Follow this instructional picture guide with all the details necessary to change the front brake pads on a Toyota Sienna.

Greetings everyone, I documented the process of changing the brakes on my Sienna the other day and thought it might be helpful, so here it is!

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Procedure for Changing the Front Brake Pads

Changing front brake pads on your Toyota Sienna is pretty straightforward and doesn’t require much in terms of tools and materials. The van shown here is a 2006 Toyota Sienna LE. Here is a list of the tools and materials used in this guide:

Main tools and materials used:

Along with the main tools and materials, the other standard tools needed are the following:

Other tools:

Alright, let’s get started!

Changing Brake Pads

The first step is to jack up the vehicle and put some jack-stands under it. You can use the scissor jack that came with the vehicle and do one side at a time. Or jack up the entire front end with a hydraulic jack and do both. Still use the jack-stands under each side.


Next, pry off the hubcap with a large screwdriver.


Once the hubcap is off, take off the lug-nuts with a breaker bar, or my personal favorite impact wrench. If using a wrench,  loosen the lug-nuts before jacking, while the vehicle is still on the ground, then take them all the way off once the vehicle is jacked up.


Once the tire is off, roll it aside. If it is rusted on, try this trick to get it off. This now exposes the brake rotor and caliper.


Use a 14 mm socket to loosen and remove the lower caliper bolt.


Now loosen the upper 14 mm caliper bolt.


Now that the upper caliper bolt is loose, the caliper will be free to pull it up and rotate it free of the brake pads.


While it may be possible to replace the brake pads like this, I usually remove the 14 mm upper bolt and carefully set the caliper above by hanging it with some wire or setting it carefully on the rotor.

Be careful not to ‘drop’ the caliper. It is only attached by the brake line at this point, and you don’t want to jerk that loose! Use a caliper hook holder to secure the caliper to the strut.


Now, slide the old brake pads out of the clips.


It works well to tip them, so pull out the top part first, then the bottom part. Remove both the outer and inner brake pads. Set the old brake pads aside, as we will use those later to compress the brake cylinder.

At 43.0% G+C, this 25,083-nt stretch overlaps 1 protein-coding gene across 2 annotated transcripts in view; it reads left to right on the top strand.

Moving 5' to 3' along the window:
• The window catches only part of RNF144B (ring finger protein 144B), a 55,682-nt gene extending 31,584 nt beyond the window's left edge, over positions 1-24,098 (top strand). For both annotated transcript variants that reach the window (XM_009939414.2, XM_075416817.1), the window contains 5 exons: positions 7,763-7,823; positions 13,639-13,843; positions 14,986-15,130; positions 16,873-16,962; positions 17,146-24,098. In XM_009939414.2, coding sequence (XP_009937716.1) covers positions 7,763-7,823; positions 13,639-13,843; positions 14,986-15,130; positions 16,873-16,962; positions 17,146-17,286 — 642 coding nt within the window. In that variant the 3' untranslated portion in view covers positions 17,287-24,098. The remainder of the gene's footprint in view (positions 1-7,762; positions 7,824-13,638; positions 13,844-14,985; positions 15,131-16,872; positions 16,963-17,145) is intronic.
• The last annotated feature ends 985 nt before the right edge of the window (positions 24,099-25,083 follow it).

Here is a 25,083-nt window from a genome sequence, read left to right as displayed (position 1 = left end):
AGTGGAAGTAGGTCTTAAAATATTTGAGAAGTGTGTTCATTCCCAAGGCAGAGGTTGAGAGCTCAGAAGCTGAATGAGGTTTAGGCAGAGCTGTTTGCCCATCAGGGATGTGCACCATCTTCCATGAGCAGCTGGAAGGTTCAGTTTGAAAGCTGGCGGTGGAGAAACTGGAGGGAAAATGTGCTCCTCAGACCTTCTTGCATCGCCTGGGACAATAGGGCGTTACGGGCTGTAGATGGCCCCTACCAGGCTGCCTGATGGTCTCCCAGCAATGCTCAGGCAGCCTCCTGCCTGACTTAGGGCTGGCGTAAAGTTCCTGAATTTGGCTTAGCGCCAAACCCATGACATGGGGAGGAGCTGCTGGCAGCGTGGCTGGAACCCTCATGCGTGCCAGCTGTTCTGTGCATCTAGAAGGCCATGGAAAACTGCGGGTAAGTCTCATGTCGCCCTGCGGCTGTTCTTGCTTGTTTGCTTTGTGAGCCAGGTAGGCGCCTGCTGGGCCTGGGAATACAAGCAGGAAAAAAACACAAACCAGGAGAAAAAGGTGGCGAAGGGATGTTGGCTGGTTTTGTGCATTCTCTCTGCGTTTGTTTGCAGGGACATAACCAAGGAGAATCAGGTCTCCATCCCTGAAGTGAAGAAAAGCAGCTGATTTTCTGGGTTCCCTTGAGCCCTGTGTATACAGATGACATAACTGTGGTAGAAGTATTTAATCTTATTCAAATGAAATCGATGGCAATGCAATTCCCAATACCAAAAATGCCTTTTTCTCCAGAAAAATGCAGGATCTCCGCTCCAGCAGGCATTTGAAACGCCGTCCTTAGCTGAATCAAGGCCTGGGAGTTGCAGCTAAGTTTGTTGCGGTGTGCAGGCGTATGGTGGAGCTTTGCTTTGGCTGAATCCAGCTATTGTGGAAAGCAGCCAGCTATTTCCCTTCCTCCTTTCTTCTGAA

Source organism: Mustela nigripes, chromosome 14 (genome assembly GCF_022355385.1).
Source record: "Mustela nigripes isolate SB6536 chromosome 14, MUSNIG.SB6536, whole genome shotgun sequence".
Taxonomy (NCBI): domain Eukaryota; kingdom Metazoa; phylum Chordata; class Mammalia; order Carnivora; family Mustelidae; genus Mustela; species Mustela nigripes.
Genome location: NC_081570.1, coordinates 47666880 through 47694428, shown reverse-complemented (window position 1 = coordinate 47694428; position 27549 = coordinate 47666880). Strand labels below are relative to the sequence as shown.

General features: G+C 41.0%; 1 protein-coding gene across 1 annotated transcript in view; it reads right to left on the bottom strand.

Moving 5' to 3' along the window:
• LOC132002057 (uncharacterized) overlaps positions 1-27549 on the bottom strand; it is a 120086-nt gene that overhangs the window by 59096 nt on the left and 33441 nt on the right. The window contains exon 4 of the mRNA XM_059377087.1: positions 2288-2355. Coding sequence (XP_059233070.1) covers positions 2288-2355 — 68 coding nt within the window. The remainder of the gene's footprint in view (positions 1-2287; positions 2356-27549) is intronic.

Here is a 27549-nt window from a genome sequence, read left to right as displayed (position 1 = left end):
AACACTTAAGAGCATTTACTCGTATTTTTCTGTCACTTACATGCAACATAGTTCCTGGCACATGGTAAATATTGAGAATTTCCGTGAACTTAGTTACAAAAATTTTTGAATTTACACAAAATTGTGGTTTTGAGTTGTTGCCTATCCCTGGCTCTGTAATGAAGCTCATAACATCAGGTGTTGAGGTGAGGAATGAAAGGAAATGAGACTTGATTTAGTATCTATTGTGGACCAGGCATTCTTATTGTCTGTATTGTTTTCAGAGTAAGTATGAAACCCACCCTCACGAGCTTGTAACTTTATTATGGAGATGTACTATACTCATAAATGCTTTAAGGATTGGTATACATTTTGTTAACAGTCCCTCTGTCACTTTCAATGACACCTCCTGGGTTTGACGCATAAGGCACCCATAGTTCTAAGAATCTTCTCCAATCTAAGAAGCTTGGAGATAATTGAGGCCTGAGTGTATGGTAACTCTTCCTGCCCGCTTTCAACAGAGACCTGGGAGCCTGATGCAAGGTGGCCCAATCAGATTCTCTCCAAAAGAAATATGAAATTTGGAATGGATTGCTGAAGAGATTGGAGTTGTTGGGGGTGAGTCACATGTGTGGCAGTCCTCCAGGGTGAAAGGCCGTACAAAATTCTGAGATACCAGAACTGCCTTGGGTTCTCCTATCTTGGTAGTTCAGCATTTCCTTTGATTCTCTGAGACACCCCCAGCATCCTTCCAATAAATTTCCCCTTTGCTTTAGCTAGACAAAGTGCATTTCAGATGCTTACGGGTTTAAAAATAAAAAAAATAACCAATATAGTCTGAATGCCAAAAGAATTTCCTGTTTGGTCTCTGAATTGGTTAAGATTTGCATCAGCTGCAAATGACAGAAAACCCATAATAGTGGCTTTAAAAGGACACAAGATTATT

This is a view with the old brake pads removed.



These are the parts included in the bosch brake pad kit I recommend for this job:

  • brake pads (total of 4, 2 for each side)
  • slide clips (total of 4)
  • caliper grease (small packet – enough for both sides)


Now we can pry out the old slide clips and put in the new ones. I use this kit that come with new clips. If you do not have new clips, clean off the old ones and re-insert them.




Next, put some caliper grease onto the slide clips (the kit comes with a small packet of grease, otherwise, you can order a tube of it here). This will help the brakes not to rattle and squeak.

Be careful not to get caliper grease on the rotor.


Now, put in the new brake pads. It works nicely to put the bottom in first, then fit the top in.


Make sure the grease is evenly distributed on the slide.


After both brake pads are in, press them together against the rotor. Ensure that they are not loose, rattling, or crooked.

Tip: Normally the rotor is stuck to the mating surface. If not, and the rotor is loose, put a couple lug nuts on to hold it tight while you position the brake pads and caliper, so that the rotor is not rattling around while you are trying to get the brake pads on.


We’re now ready to put the caliper back on, but it won’t fit now because the new brake pads are thicker than the old ones. If you calipers are seized (won’t move), replace them.


Use a large C-clamp or a brake piston compression tool to press the piston back into the cylinder. Take one of the old brake pads and put it against the piston as shown.


Position the C-clamp so that it will compress the piston by pressing on the old brake pad. Press the piston back into the cylinder by tightening the c-clamp.


Once the caliper piston is compressed enough to fit over the new brake pads, slide it back into position over the new brake pads.

Put some anti-seize on the threads of the caliper bolts.


Re-insert the caliper bolts and tighten them finger-tight.


Get out your torque wrench and set it to 25 ft-lbs.


You will notice that the caliper pin can spin freely. Hold it with an 18 mm wrench while you tighten the 14 mm bolt with your torque wrench to 25 ft-lbs.


Now spray off the rotor with some brake cleaner to get any grease or fingerprints off of it.


Now put the tire back on and tighten the lug nuts finger tight, nice and snug. Then torque the lug nuts to 76 ft-lbs.

Torque the lug nuts.

Now repeat the process for the other side.

Tip: Before driving the vehicle, start it and press the brake pedal fully down several times to compress the caliper piston. the brakes won’t stop the wheel the first couple times you press them, so be sure to perform this step before you drive anywhere!


Also, remember to re-torque your lug nuts after driving about 50 miles.

Torque the lug nuts.

That’s about it! I hope you found this guide helpful. For more informative maintenance articles for your Toyota Sienna, check out these posts.

Tools and Supplies used in this repair: